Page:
Charles-Louis de Secondat , baron de La Brède et de Montesquieu Born: 18 January 1689 Château de la Brède
Died: 10 February 1755 (aged 66) Paris, France
Family: Jeanne de Lartigue (wife), Jacques de Secondat (father), Marie Françoise de Pesnel (mother)
Early Life and Education: Montesquieu was born to wealthy noble parents in southwest France. He attended the Catholic College of Juilly, during a time of political change in the British Isles and in the midst of Louis 15th’s succession to the throne of France.
After the death of his uncle, Charles-Louis de Secondat received the title Baron de Montesquieu and Président à Mortier in the Parliament of Bordeaux. His first literary success came with the publication of Lettres persanes (Persian Letters, 1721). It is a satire based on the imaginary correspondence of a Persian visitor to Paris. He next published Considérations sur les causes de la grandeur des Romains et de leur décadence (Considerations on the Causes of the Grandeur and Decadence of the Romans, 1734). Montesquieu’s most famous work, De l'Esprit des Lois (The Spirit of the Laws), was originally published anonymously in 1748 and is considered his greatest work. The political philosophies of Montesquieu are some of the more influential ideas that contributed to our own constitution. Much of his life was devoted to travel. He visited Italy, Austria and spent 18 months in England where his works were very highly regarded. Towards the end of Montesquieu’s life his eye sight began to fade and he was forced to settle back in France. Charles-Louis de Secondat, baron de Montesquieu, died at Château de la Brède and was buried in the Église Saint-Sulpice, in Paris.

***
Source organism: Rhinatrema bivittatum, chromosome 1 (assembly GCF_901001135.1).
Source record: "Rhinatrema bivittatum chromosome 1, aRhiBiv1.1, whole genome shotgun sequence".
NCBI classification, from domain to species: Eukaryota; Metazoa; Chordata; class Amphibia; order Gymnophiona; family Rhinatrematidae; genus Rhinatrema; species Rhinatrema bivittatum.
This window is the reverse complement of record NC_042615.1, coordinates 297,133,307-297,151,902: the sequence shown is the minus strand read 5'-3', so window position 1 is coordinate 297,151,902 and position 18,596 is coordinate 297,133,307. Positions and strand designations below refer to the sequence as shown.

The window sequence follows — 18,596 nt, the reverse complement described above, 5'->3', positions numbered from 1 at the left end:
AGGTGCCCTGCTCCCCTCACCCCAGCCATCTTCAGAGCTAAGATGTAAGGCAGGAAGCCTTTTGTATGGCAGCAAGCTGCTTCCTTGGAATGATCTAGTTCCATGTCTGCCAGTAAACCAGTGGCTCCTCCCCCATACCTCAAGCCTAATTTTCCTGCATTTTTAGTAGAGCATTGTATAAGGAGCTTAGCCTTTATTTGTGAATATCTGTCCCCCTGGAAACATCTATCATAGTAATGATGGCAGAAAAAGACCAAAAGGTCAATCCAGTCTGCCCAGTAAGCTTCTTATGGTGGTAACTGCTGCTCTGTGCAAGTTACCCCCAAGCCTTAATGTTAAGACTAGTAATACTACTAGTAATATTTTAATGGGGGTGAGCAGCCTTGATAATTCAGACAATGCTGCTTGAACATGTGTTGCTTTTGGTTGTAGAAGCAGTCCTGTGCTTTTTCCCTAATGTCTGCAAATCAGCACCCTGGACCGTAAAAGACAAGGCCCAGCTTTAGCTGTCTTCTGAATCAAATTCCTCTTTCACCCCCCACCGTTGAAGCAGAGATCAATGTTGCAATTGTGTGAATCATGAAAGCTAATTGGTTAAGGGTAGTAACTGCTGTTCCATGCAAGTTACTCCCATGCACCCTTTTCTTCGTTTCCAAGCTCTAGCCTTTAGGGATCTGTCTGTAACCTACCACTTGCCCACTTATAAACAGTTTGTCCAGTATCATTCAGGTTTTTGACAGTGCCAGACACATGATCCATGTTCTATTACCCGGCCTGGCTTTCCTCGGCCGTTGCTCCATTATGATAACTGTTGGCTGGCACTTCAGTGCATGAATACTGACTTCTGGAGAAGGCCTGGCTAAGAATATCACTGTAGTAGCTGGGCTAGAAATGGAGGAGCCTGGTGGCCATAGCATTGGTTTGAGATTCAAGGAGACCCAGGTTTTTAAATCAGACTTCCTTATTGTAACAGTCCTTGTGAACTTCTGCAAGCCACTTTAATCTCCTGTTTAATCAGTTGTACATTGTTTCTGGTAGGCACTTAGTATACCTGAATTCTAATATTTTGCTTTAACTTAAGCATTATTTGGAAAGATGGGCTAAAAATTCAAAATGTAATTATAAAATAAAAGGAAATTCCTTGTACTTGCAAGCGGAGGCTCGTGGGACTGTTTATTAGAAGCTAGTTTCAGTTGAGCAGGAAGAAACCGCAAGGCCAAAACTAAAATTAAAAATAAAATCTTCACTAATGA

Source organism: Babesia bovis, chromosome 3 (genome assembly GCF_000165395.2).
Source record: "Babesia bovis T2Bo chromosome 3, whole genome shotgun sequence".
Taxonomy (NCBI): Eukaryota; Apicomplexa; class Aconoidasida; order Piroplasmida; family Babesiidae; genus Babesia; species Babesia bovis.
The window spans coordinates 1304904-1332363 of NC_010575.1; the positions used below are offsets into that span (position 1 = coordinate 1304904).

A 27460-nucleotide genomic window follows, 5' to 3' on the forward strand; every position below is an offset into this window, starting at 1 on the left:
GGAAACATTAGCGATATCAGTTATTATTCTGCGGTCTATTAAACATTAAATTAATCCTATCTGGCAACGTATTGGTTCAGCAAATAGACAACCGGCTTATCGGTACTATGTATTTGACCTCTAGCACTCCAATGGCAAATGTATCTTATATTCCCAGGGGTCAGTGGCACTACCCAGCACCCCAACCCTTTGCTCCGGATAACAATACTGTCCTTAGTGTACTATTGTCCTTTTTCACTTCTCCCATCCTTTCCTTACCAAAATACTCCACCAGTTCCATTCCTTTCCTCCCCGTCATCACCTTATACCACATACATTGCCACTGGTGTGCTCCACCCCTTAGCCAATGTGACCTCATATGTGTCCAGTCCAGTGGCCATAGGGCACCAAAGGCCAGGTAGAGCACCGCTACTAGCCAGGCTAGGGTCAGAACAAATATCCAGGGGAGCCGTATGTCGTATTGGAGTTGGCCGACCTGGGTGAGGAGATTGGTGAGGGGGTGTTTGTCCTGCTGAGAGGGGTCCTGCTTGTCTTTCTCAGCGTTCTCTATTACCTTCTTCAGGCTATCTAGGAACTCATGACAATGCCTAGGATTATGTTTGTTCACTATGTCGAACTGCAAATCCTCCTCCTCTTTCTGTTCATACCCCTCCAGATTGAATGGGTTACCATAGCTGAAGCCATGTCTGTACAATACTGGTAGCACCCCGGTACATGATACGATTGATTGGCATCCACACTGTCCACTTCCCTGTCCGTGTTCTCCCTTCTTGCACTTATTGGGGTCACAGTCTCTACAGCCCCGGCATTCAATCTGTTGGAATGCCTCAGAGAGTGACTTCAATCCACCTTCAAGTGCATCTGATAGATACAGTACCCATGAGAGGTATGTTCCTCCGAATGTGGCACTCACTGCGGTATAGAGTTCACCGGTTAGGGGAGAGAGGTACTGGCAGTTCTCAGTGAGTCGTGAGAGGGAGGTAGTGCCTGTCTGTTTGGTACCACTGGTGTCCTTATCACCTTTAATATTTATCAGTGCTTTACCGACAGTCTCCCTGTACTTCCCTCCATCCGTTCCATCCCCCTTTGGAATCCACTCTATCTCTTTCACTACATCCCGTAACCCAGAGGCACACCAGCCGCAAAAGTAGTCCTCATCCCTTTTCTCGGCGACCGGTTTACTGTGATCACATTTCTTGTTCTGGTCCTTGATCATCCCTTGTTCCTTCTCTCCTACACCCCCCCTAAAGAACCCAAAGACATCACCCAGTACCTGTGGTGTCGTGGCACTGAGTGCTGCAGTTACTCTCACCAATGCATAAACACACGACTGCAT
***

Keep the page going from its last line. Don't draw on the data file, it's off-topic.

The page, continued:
Philosophers of the Enlightenment: Montesquieu the French Philosopher Who Shaped Modern Government, 2006, Rosen Publishing Group plato.stanford.edu/entries/montesquieu/
Cited: Philosophers of the Enlightenment: Montesquieu the French Philosopher Who Shaped Modern Government, 2006, Rosen Publishing Group
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